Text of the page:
Buttered popcorn permeates the air as twelve of us take our seats in our neighbor’s garage. He fiddles with his computer until the film fills a sheet-sized screen and a musical prelude sings. We’re watching The Chosen, a video adaption of the Gospels.
I can see why some might not feel comfortable with imagined backstories added to the Bible narrative, but sermons, devotionals, and music are all forms of interpretation. The movie fleshes out characters and situations with plausible scenarios which are not described in scripture but don’t contradict it.
For example, we read in the Bible that Jesus delivered Mary Magdalene from demons and that she anointed and followed Him. Scripture does not describe her exorcism, but the movie presents a believable scene of her deliverance and of Jesus calling her. The backstory captures Jesus’ omniscience and omnipotence as well as His tender, compassionate love. He calls Mary by name and reaches out to her when her life is decaying. His words convey His deeply intimate knowledge of her despair and His overwhelming forgiveness. I witness Mary’s transformation.
Watching this scene of Mary’s calling squeezes my heart and leads me to think He knows me this well too. He knows my secret names given me and those I assign to myself. He calls the true me with such kindness and yet authority. As Mary says in the film, “I was one way, and now I’m completely different. And the thing that happened in between was Him.” I say the same about my life.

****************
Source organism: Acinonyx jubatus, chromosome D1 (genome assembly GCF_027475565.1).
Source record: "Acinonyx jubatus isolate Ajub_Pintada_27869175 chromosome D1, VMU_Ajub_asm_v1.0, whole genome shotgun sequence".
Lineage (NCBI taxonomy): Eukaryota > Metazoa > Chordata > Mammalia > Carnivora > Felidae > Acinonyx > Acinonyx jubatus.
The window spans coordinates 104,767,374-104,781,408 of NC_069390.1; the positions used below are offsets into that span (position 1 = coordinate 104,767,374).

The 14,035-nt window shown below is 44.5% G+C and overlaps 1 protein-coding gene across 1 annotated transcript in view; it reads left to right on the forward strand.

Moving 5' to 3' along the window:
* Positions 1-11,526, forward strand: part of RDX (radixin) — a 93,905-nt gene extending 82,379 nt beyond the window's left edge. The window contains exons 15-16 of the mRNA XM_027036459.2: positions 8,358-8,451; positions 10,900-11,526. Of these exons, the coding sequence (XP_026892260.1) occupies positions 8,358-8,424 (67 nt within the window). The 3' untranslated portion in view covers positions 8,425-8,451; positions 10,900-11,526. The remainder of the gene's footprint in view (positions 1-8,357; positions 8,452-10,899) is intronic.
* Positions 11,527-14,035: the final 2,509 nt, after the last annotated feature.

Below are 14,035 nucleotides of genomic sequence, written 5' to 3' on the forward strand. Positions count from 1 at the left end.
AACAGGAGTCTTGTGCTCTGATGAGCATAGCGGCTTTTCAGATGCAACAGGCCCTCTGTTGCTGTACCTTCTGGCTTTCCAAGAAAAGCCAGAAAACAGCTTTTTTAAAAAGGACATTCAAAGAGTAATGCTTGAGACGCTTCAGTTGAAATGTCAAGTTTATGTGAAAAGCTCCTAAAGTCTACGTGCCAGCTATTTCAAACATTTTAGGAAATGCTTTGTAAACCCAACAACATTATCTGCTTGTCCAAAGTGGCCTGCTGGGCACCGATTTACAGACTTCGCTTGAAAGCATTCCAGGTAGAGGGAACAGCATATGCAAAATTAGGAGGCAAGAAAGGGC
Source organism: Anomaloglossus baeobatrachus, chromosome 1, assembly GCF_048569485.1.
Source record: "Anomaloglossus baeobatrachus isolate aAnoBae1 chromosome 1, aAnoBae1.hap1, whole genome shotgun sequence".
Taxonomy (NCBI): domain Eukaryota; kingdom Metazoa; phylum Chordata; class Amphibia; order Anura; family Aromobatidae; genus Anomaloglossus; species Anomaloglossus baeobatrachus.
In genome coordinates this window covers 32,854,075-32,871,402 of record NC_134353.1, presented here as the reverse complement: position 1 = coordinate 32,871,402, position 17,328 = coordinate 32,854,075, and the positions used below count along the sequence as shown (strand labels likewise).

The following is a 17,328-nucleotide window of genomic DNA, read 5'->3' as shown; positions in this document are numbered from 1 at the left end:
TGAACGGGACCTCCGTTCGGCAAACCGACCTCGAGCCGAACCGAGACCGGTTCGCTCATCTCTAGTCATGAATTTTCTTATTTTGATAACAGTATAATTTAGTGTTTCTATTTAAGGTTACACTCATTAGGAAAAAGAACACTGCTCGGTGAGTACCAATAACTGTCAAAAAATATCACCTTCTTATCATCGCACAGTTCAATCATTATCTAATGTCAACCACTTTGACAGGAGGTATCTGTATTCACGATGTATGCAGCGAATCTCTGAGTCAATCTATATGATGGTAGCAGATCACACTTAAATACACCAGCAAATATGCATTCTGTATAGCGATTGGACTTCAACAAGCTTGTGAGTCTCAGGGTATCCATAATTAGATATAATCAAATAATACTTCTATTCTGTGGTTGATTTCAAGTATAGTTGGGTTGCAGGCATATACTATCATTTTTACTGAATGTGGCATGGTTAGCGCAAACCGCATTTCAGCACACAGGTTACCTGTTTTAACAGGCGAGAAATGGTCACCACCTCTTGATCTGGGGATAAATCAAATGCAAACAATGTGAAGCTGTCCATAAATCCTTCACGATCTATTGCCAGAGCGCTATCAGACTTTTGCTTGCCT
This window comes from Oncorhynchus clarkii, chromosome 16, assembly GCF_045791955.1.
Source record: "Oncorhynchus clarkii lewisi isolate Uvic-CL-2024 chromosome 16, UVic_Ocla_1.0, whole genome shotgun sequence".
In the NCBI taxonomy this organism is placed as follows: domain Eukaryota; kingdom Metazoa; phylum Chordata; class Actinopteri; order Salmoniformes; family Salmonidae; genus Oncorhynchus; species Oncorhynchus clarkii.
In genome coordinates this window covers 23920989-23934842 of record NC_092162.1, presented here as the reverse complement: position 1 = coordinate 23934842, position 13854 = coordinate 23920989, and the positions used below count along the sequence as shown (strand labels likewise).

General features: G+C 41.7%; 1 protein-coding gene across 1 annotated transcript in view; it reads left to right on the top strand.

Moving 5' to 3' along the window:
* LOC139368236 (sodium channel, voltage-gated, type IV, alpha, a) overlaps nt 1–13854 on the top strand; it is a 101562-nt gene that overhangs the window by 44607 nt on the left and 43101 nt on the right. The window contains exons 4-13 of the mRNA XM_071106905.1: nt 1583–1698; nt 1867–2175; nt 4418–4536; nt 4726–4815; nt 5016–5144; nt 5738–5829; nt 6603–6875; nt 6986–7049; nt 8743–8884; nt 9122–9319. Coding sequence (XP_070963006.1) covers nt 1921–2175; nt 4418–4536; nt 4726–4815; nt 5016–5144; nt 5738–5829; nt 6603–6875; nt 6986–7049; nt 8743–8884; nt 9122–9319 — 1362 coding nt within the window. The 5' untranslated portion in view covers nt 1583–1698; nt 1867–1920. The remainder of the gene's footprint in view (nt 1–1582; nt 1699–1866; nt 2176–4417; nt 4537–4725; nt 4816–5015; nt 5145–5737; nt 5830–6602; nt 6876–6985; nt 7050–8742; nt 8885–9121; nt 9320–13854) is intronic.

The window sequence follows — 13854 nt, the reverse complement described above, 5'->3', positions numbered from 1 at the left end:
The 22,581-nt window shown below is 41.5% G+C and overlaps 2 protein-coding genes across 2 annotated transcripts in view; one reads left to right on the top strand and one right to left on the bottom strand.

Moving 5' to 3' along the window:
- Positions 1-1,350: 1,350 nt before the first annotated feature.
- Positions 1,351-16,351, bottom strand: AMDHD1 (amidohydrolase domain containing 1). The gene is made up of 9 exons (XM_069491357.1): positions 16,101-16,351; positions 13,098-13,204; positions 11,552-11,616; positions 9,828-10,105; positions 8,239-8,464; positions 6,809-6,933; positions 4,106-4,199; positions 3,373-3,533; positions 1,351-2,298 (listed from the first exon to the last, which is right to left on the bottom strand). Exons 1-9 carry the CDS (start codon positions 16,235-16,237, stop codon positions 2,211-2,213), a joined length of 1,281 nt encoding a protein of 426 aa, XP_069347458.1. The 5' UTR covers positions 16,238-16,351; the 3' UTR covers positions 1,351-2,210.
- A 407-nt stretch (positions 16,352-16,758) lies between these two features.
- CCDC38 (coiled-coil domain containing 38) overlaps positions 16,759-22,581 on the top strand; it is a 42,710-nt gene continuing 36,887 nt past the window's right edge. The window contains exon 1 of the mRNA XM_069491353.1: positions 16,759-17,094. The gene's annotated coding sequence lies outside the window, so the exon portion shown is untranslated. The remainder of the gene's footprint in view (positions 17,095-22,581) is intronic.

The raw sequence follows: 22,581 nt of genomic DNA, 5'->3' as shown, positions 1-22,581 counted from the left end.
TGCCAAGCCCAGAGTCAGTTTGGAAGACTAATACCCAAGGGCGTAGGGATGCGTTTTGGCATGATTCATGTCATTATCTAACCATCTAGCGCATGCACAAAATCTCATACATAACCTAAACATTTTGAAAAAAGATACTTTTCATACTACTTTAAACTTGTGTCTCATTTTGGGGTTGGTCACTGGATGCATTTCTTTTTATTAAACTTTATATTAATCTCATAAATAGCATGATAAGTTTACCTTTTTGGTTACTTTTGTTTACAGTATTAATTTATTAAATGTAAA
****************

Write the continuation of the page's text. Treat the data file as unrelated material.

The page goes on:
The series awakens my awareness of Jesus’ love for me and my response to Him when I see emotions cross his face, his humor, his piercing love, his limping exhaustion, his looking up at the night sky to pray with his father. The series brings to life the Biblical stories I read. Still, I know that the actor is not Jesus. His photo appears in other projects online. He is only a fallible person like the rest of us, but the show makes me consider the real Jesus and sends me to the scriptures to clarify and verify. Others who watch it may also creak open their Bibles to do the same.
The real Jesus is better than the movie. The real Jesus doesn’t live on a flat screen and leave when the credits scroll. The real Jesus gives me tangible clues that He lives and is present as I travel back home, sleep, and begin the next day. I talk with Jesus as the dog and I tramp our neighborhood. We discuss the relaxed bayou waters after last night’s storm. I imagine Him remarking on the coolness of the morning and birdsong greeting the washed landscape. I admit that it’s not the same as His smothering me in a hug, but this is faith’s job. I love Him by believing in Him without hearing His human laugh or feeling His hand on mine.
The film has helped me see Jesus from many angles, and I am grateful that watching it stirs love. Love sets Christianity apart from other beliefs. The Lord God came to earth out of love to show us His identity and to buy our forgiveness with His life. We don’t earn His love, we receive it, and it changes us.
I don’t love the Jesus on the screen, though his acting helps me deepen my love for the real Jesus. God uses all kinds of methods to reach my dull heart. The movie is one of many.
Pass the popcorn.